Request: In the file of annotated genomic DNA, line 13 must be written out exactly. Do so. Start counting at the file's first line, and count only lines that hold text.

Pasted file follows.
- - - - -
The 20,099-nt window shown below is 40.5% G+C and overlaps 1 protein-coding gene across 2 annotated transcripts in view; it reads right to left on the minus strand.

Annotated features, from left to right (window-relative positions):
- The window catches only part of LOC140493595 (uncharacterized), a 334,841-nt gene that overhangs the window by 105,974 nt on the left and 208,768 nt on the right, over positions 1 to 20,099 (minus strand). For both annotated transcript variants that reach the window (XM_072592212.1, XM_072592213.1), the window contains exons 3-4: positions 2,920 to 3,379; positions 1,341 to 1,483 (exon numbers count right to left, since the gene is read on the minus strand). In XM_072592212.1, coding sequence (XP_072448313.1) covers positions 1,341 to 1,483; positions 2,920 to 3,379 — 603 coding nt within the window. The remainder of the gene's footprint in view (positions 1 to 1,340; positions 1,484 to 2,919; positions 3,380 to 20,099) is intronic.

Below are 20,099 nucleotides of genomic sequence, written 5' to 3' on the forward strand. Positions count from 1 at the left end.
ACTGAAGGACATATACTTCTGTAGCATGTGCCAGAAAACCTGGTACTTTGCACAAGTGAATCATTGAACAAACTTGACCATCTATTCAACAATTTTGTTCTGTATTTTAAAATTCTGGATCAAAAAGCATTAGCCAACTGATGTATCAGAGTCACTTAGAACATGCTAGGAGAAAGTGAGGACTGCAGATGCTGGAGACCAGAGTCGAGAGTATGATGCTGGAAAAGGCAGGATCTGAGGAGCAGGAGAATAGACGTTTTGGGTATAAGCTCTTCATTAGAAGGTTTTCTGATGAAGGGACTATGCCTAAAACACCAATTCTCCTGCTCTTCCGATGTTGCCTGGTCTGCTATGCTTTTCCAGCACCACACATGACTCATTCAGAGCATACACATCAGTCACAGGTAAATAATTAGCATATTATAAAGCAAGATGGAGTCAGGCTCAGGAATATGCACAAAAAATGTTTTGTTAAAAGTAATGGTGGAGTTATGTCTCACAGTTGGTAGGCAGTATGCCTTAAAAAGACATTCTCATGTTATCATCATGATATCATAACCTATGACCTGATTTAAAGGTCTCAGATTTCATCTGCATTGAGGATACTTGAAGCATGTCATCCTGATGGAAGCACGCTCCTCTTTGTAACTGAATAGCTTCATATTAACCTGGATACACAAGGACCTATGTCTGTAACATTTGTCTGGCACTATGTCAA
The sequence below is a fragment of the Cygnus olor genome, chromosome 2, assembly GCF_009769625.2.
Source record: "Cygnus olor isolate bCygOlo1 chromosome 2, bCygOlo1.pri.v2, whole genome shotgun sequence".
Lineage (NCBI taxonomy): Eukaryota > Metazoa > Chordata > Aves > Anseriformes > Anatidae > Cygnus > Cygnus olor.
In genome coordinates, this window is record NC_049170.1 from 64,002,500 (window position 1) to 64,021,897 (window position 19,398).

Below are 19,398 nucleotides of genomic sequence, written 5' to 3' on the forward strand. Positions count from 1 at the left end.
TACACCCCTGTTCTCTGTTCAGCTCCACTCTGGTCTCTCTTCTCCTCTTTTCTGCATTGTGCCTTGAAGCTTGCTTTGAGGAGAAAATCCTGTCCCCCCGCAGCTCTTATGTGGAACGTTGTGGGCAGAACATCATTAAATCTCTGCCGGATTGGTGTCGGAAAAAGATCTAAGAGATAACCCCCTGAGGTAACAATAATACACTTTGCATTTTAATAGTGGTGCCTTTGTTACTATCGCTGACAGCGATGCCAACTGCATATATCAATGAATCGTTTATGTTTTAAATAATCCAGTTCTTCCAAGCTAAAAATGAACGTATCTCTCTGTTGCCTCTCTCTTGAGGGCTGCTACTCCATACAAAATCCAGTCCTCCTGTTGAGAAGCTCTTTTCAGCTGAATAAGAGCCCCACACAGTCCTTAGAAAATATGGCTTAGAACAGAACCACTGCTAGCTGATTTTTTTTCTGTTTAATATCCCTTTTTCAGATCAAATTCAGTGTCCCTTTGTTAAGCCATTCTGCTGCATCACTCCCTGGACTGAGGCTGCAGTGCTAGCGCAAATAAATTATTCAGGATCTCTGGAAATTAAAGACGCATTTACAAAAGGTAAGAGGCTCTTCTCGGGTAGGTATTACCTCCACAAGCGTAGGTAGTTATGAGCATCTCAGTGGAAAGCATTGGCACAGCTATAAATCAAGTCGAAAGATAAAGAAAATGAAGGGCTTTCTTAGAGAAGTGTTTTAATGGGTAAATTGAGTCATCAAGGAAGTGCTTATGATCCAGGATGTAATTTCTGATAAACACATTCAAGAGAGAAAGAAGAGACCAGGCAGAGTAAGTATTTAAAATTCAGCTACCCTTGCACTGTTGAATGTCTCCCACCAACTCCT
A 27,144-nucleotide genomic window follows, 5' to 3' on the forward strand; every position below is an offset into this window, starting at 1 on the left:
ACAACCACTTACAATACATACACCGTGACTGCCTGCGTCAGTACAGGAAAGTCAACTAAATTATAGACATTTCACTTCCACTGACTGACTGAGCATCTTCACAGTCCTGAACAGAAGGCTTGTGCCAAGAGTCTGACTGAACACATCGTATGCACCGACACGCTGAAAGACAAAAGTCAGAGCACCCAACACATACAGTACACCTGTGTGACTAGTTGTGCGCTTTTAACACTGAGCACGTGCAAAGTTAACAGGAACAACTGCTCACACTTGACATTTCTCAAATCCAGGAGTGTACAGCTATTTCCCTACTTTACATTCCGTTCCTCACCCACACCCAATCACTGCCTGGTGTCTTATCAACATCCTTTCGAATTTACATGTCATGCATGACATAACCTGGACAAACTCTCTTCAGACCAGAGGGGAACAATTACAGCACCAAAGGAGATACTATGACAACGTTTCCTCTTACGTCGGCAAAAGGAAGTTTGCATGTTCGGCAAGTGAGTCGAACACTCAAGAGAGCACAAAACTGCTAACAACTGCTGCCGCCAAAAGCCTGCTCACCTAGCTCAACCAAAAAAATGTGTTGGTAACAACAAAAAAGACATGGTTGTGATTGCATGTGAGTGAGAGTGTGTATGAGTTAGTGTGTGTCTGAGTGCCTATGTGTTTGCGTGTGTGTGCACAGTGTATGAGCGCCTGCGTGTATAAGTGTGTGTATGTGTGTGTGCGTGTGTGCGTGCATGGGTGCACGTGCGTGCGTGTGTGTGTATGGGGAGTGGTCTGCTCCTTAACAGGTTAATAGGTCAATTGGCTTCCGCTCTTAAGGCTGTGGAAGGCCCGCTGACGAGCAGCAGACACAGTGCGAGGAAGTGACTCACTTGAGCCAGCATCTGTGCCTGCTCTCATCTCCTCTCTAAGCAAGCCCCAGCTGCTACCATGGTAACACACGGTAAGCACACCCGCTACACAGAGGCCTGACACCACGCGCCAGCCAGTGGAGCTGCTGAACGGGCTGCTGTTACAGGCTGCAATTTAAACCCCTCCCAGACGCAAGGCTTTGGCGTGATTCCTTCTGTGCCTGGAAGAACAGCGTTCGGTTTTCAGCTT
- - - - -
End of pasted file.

ACAACCACTTACAATACATACACCGTGACTGCCTGCGTCAGTACAGGAAAGTCAACTAAATTATAGACATTTCACTTCCACTGACTGACTGAGCATCTTCACAGTCCTGAACAGAAGGCTTGTGCCAAGAGTCTGACTGAACACATCGTATGCACCGACACGCTGAAAGACAAAAGTCAGAGCACCCAACACATACAGTACACCTGTGTGACTAGTTGTGCGCTTTTAACACTGAGCACGTGCAAAGTTAACAGGAACAACTGCTCACACTTGACATTTCTCAAATCCAGGAGTGTACAGCTATTTCCCTACTTTACATTCCGTTCCTCACCCACACCCAATCACTGCCTGGTGTCTTATCAACATCCTTTCGAATTTACATGTCATGCATGACATAACCTGGACAAACTCTCTTCAGACCAGAGGGGAACAATTACAGCACCAAAGGAGATACTATGACAACGTTTCCTCTTACGTCGGCAAAAGGAAGTTTGCATGTTCGGCAAGTGAGTCGAACACTCAAGAGAGCACAAAACTGCTAACAACTGCTGCCGCCAAAAGCCTGCTCACCTAGCTCAACCAAAAAAATGTGTTGGTAACAACAAAAAAGACATGGTTGTGATTGCATGTGAGTGAGAGTGTGTATGAGTTAGTGTGTGTCTGAGTGCCTATGTGTTTGCGTGTGTGTGCACAGTGTATGAGCGCCTGCGTGTATAAGTGTGTGTATGTGTGTGTGCGTGTGTGCGTGCATGGGTGCACGTGCGTGCGTGTGTGTGTATGGGGAGTGGTCTGCTCCTTAACAGGTTAATAGGTCAATTGGCTTCCGCTCTTAAGGCTGTGGAAGGCCCGCTGACGAGCAGCAGACACAGTGCGAGGAAGTGACTCACTTGAGCCAGCATCTGTGCCTGCTCTCATCTCCTCTCTAAGCAAGCCCCAGCTGCTACCATGGTAACACACGGTAAGCACACCCGCTACACAGAGGCCTGACACCACGCGCCAGCCAGTGGAGCTGCTGAACGGGCTGCTGTTACAGGCTGCAATTTAAACCCCTCCCAGACGCAAGGCTTTGGCGTGATTCCTTCTGTGCCTGGAAGAACAGCGTTCGGTTTTCAGCTT